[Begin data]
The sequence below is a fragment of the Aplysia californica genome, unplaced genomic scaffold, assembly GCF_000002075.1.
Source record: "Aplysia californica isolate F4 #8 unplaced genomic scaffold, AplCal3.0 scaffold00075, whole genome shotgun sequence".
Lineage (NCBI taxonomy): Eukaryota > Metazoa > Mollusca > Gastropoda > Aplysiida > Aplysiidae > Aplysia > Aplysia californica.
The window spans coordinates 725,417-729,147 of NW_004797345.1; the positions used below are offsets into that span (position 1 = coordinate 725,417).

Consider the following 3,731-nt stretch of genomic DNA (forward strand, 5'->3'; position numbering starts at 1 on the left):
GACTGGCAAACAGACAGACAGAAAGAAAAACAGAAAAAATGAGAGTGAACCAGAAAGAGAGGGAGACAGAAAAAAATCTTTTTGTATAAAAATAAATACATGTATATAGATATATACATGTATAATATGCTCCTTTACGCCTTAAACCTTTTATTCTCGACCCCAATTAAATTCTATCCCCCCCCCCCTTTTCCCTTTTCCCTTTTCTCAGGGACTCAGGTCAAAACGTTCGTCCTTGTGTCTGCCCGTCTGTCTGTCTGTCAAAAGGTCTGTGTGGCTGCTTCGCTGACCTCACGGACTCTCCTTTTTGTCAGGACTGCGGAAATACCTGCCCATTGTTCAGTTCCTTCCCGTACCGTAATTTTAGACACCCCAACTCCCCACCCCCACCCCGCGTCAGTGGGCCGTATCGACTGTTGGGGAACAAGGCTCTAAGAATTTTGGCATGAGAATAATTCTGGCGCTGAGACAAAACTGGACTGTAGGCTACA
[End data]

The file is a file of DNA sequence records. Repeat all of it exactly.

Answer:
The sequence below is a fragment of the Aplysia californica genome, unplaced genomic scaffold, assembly GCF_000002075.1.
Source record: "Aplysia californica isolate F4 #8 unplaced genomic scaffold, AplCal3.0 scaffold00075, whole genome shotgun sequence".
Lineage (NCBI taxonomy): Eukaryota > Metazoa > Mollusca > Gastropoda > Aplysiida > Aplysiidae > Aplysia > Aplysia californica.
The window spans coordinates 725,417-729,147 of NW_004797345.1; the positions used below are offsets into that span (position 1 = coordinate 725,417).

Consider the following 3,731-nt stretch of genomic DNA (forward strand, 5'->3'; position numbering starts at 1 on the left):
GACTGGCAAACAGACAGACAGAAAGAAAAACAGAAAAAATGAGAGTGAACCAGAAAGAGAGGGAGACAGAAAAAAATCTTTTTGTATAAAAATAAATACATGTATATAGATATATACATGTATAATATGCTCCTTTACGCCTTAAACCTTTTATTCTCGACCCCAATTAAATTCTATCCCCCCCCCCCTTTTCCCTTTTCCCTTTTCTCAGGGACTCAGGTCAAAACGTTCGTCCTTGTGTCTGCCCGTCTGTCTGTCTGTCAAAAGGTCTGTGTGGCTGCTTCGCTGACCTCACGGACTCTCCTTTTTGTCAGGACTGCGGAAATACCTGCCCATTGTTCAGTTCCTTCCCGTACCGTAATTTTAGACACCCCAACTCCCCACCCCCACCCCGCGTCAGTGGGCCGTATCGACTGTTGGGGAACAAGGCTCTAAGAATTTTGGCATGAGAATAATTCTGGCGCTGAGACAAAACTGGACTGTAGGCTACA